Injured workers in mining and construction, those in rural counties or those who suffer fractures, carpal tunnel and neurologic spine pain are among those more likely to receive prescriptions for opioids than workers in other industries or locations or with other injuries.
Also, younger works are less likely to be prescribed opioids than older employees.
A new study, Correlates of Opioid Dispensing, published by the Workers Compensation Research Institute (WCRI), identifies these and other characteristics of injured workers and their employers that are associated with differences in opioid dispensing rates.
The study analyzed a range of possible correlates, including worker (age, gender), injury (type of injury), industry (industry group and employer’s payroll size), and location (county-level opioid dispensing rate, urban-rural classification, and health insurance coverage rate) characteristics.
“This study can help public officials and other stakeholders better predict which injured workers are more or less likely to receive opioids,” said Dr. John Ruser, WCRI’s president and CEO. “For example, this study finds that injured workers in certain industries are more likely to receive opioids on a chronic basis. This information might be useful in setting priorities for targeting special interventions to reduce inappropriate opioid prescriptions.”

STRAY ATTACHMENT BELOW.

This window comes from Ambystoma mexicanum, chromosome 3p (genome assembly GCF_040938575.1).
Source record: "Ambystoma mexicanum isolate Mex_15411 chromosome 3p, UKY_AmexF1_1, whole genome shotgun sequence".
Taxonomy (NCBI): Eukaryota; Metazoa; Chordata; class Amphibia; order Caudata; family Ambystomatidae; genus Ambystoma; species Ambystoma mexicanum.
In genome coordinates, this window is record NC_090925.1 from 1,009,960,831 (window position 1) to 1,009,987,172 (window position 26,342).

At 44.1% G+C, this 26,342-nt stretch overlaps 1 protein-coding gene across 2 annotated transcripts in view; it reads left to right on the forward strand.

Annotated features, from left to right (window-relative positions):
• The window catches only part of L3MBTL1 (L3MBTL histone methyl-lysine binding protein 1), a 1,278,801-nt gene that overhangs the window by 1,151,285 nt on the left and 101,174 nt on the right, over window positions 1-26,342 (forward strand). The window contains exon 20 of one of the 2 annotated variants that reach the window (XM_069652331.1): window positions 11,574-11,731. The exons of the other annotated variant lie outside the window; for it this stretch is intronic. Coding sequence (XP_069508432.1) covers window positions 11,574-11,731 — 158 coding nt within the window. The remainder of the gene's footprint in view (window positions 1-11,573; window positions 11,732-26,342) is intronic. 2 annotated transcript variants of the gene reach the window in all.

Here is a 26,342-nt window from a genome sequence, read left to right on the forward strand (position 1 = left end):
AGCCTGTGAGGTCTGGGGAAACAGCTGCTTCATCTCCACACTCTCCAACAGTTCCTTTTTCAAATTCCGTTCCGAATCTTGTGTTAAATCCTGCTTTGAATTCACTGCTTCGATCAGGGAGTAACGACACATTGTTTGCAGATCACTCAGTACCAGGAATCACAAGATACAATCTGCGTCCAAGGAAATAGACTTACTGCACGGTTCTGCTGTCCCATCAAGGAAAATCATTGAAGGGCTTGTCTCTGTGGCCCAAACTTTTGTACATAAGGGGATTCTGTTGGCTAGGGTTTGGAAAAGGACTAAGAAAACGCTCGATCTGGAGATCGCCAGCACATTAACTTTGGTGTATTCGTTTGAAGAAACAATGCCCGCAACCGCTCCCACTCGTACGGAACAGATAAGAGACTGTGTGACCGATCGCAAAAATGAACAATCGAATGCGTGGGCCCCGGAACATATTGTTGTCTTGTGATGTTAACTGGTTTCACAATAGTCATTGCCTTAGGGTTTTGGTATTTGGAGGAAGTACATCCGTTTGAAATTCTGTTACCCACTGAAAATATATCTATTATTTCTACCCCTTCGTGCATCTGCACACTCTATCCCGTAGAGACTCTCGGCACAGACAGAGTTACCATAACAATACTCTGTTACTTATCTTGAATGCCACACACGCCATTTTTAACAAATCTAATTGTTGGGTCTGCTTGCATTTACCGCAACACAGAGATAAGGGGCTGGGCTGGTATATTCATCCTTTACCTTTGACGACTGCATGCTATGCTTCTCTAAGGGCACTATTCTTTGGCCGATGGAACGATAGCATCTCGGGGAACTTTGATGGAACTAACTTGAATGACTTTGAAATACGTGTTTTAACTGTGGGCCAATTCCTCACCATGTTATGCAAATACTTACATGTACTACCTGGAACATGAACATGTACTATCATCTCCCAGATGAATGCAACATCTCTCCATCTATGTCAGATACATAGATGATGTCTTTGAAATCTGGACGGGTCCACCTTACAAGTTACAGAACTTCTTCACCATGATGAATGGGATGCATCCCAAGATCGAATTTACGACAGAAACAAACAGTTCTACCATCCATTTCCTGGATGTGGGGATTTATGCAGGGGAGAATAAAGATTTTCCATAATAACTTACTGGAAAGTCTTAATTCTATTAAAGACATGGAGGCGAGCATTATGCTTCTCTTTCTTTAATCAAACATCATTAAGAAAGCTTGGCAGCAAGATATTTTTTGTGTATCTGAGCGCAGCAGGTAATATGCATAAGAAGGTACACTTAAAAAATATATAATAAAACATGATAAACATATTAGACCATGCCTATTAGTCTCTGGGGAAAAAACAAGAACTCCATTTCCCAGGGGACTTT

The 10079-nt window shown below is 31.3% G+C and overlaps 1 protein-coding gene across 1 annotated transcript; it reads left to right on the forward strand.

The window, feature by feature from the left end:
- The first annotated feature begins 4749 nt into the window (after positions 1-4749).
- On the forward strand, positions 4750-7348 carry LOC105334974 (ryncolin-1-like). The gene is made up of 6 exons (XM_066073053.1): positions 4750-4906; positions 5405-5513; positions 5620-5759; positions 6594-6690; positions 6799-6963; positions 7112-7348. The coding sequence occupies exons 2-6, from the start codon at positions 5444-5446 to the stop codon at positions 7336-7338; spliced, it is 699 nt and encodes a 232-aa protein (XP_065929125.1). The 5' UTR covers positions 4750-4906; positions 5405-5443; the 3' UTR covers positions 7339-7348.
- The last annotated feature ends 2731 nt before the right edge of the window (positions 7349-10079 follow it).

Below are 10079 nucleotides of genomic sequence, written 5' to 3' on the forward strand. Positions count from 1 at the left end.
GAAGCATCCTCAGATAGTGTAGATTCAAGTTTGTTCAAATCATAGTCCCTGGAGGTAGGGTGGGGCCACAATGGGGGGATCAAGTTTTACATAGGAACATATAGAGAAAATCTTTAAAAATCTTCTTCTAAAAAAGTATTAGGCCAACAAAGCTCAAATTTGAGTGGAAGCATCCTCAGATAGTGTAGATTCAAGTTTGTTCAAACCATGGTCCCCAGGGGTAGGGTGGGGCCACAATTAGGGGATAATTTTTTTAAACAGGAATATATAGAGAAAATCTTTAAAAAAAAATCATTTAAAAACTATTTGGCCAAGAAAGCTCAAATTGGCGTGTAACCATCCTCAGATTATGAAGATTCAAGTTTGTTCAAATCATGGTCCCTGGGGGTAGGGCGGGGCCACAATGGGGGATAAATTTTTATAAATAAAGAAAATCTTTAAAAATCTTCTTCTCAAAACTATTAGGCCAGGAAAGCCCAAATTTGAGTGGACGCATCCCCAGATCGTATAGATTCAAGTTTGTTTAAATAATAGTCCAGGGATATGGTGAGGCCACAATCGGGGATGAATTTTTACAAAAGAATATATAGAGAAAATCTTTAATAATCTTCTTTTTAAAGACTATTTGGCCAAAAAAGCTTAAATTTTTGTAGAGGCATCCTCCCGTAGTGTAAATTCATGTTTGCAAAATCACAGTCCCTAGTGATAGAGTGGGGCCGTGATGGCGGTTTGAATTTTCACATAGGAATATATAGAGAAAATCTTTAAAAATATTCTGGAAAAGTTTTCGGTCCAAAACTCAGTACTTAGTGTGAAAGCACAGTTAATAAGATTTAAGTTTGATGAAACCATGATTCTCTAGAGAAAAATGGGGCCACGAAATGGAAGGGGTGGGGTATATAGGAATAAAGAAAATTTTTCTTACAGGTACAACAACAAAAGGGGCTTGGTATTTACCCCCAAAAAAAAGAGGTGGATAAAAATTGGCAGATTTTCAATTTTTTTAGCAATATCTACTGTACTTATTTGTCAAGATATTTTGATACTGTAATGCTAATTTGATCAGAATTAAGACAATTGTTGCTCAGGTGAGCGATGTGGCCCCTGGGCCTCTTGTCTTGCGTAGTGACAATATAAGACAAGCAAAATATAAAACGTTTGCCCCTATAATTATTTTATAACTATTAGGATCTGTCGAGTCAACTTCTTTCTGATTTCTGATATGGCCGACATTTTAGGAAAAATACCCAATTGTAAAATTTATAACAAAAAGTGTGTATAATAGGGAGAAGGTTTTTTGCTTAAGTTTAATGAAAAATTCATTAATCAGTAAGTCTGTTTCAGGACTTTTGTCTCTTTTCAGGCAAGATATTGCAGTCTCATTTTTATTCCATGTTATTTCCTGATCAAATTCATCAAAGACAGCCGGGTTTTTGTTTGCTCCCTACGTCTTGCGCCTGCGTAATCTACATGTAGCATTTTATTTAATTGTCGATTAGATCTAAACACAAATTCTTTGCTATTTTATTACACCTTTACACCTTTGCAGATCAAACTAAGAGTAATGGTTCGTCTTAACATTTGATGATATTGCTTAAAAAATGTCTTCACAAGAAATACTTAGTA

The following are some sample findings from the study:
Industry: For the same injuries, workers employed in mining and construction who received pain medications were more likely to receive opioids, as well as to receive opioids on a longer-term basis and at higher doses.
Location: Injured workers residing in counties with higher amounts of opioids dispensed per person and those residing in rural and very rural counties were more likely to receive opioid prescriptions.
Worker’s Age: Older workers were more likely to receive opioid prescriptions compared with younger workers.
Injury Type: A higher proportion of workers who sustained fractures, carpal tunnel, and neurologic spine pain received at least one opioid prescription for pain relief.
The data used for this analysis included 1.4 million pain medication prescriptions filled within 18 months post-injury for injuries that occurred between Oct. 1, 2014, and Sept. 30, 2015, in 27 states. The states are Arkansas, California, Connecticut, Delaware, Florida, Georgia, Illinois, Indiana, Iowa, Kansas, Kentucky, Louisiana, Maryland, Massachusetts, Michigan, Minnesota, Missouri, Nevada, New Jersey, New York, North Carolina, Pennsylvania, South Carolina, Tennessee, Texas, Virginia, and Wisconsin.
The study was authored by WCRI’s Dr. Vennela Thumula and Te-Chun Liu. WCRI received funding from the Centers for Disease Control and Prevention/National Institute for Occupational Safety and Health to support this study.
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